Words of Torah for Marriage Equality

Rabbi Harold Kravitz, Adath Jeshurun Congregation in Minnetonka, Minnesota

This is an excerpt from an article posted on Keshet’s blog on myjewishlearning.com. Go there to read the full piece. The Jewish Social Justice Roundtable is proud that Keshet is using its public forum to highlight the work of and fund raise for another Jewish Social Justice Roundtable member organization, Jewish Community Action. Keep up the great shared work and victory is yours this November in Minnesota. - Mae Singerman, Jewish Social Justice Roundtable Coordinator

This year has witnessed a great surge of discussion about marriage in Minnesota, with the unfortunate decision by the State Legislature to put to an election whether marriage will be defined only as a relationship between one man and one woman. I am pleased that the Minnesota Rabbinical Association (MRA) has played a leading role in this debate, unanimously calling for people to vote NO on that amendment. I deeply respect the process by which our Adath Synagogue Board, after thoughtful reflection, endorsed the position of the MRA. Neither the MRA, nor our synagogue Board could be accused of being against marriage – quite the opposite. The decisions of both bodies reflect a growing recognition that the time has come in the civil realm, and some of us would say in the religious realm as well, to allow for the possibility of marriage for same-gender couples, or at the very least for a respectful consideration of that possibility.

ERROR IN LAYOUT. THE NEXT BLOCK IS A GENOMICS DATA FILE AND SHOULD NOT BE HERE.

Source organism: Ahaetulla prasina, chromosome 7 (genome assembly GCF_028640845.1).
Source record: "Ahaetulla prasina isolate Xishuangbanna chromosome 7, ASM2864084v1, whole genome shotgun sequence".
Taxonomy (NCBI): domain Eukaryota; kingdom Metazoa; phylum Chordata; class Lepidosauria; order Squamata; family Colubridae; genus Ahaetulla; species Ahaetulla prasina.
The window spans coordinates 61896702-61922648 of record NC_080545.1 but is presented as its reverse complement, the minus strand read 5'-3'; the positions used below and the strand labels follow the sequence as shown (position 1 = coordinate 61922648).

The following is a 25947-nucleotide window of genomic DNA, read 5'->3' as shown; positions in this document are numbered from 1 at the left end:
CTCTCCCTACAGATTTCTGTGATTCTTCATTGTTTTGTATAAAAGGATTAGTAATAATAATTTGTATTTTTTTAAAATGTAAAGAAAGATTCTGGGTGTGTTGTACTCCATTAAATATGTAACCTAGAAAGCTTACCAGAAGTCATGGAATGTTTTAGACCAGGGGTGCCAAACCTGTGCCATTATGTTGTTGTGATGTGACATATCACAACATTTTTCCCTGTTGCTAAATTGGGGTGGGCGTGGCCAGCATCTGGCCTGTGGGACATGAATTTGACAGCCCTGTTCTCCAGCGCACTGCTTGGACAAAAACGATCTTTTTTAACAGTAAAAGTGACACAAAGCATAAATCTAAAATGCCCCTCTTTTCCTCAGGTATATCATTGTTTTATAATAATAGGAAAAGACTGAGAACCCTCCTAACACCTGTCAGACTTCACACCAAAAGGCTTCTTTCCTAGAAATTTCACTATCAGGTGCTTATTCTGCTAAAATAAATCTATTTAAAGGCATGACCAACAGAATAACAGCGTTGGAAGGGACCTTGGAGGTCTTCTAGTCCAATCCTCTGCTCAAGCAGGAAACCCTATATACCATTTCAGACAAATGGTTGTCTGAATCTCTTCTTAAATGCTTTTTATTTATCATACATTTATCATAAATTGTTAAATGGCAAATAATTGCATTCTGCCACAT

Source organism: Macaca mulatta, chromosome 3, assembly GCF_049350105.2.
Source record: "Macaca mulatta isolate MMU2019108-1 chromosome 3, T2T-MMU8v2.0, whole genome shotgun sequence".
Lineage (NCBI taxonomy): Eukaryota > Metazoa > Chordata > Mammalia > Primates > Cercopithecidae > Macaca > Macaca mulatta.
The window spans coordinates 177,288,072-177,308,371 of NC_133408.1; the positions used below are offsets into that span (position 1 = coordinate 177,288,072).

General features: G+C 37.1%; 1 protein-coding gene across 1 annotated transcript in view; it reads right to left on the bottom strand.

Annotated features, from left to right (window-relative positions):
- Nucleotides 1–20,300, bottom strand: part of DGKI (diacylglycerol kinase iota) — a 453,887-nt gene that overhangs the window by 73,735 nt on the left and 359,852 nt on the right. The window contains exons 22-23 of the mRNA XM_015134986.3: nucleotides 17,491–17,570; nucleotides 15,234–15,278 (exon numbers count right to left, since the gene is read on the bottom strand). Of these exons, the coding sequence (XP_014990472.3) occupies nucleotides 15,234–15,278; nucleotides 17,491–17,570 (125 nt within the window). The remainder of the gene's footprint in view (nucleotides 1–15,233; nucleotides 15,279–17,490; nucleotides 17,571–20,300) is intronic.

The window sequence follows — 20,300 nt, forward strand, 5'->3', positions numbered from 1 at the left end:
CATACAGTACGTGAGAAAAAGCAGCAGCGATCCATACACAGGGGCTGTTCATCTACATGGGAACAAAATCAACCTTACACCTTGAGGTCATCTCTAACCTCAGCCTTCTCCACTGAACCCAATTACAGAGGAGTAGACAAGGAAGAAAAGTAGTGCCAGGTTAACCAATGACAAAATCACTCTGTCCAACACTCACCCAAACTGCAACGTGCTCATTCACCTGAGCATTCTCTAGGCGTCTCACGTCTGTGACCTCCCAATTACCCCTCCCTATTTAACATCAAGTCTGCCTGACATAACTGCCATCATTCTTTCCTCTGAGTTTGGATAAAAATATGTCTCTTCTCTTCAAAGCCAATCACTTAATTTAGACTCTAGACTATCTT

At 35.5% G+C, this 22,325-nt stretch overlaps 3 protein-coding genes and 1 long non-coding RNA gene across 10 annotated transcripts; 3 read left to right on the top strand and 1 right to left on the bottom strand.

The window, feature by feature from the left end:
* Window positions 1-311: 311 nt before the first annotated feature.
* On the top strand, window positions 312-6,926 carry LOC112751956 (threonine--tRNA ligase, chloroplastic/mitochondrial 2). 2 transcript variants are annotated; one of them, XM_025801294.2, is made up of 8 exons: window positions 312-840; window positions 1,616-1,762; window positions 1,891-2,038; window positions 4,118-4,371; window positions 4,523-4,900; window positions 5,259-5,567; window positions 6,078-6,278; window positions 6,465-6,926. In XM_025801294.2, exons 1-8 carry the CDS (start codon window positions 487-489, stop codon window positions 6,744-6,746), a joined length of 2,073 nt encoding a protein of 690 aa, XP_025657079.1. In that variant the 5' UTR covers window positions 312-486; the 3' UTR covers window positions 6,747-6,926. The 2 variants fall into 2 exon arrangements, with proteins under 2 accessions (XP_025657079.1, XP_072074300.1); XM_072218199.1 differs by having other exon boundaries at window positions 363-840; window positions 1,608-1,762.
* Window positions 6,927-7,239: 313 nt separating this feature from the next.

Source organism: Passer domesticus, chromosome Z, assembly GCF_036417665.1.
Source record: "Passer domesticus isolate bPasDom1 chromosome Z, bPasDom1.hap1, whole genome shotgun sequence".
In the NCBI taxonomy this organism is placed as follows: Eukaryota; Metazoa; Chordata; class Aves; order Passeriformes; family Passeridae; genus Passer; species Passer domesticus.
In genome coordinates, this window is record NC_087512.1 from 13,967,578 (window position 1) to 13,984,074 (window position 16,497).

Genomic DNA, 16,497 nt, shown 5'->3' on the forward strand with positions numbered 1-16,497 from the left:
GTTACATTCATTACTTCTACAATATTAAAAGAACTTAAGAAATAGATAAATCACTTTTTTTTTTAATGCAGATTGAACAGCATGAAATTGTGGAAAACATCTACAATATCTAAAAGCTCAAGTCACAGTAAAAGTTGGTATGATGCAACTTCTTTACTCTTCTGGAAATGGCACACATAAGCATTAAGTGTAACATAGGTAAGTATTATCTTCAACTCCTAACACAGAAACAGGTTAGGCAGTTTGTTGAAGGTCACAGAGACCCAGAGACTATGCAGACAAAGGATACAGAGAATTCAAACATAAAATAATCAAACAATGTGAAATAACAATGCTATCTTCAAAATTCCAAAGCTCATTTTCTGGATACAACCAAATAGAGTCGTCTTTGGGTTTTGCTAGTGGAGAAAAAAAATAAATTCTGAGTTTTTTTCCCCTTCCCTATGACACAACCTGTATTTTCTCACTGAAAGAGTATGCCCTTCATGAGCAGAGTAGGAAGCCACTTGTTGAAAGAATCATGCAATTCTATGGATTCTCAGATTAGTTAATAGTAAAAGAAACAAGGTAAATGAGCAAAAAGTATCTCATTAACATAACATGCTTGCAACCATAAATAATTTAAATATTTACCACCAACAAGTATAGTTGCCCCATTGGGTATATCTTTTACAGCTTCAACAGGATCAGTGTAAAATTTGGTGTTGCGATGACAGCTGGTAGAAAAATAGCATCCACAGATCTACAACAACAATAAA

Our society is in the midst of rethinking our understanding of homosexuality. Our synagogue and our movement in Judaism have been trying to find our way through this issue for more than 25 years. I asserted, in a Shabbat sermon in February, that Conservative Judaism has long understood that it is a distortion of Torah to claim that there is a single, clear and obvious meaning to any Biblical verse. Jewish tradition is rich with learned debate trying to discern from the text what God wants for us. I think that Conservative Judaism serves as a model for how to confront difficult issues and changing understandings in a respectful way. It is just wrong to try to concretize one group’s view of this issue into the MN State Constitution. This is the very time when our state should be struggling through these complex issues, rather than trying to shut down a necessary conversation.

In the weeks ahead there will be a barrage of ads trying to spook people into voting for the amendment. They will claim that children are best off when raised in a home with a mother and father. The truth is much more complicated and nuanced than that. There are studies supporting the claim that children fare better in homes where parents are married, but these ads will be filled with half-truths. Children are better off when they have stable families, and married families are statistically the most stable. If anything that could be an argument for welcoming same gender couples to marry, so as to increase the stability of children’s lives.

I hope that this so-called marriage amendment is defeated. Though it is too much to adequately address today, I also strongly oppose the proposed voter ID amendment. It sounds innocuous, but I believe it would be highly damaging to our democracy. There will be a chance to study that issue at a forum being sponsored by our Hesed Committee at Adath after Shabbat services on Oct 13th to which you are invited. Rosh Hashanah celebrates God’s creation of the world in which every person is created in the Divine image. I believe that the two amendments being proposed to MN are both threats to human dignity. I am committed to keeping the conversation open about marriage for committed same-sex couples and ensuring that we all have the freedom to participate in our democracy, so I will vote NO on both amendments on November 6th.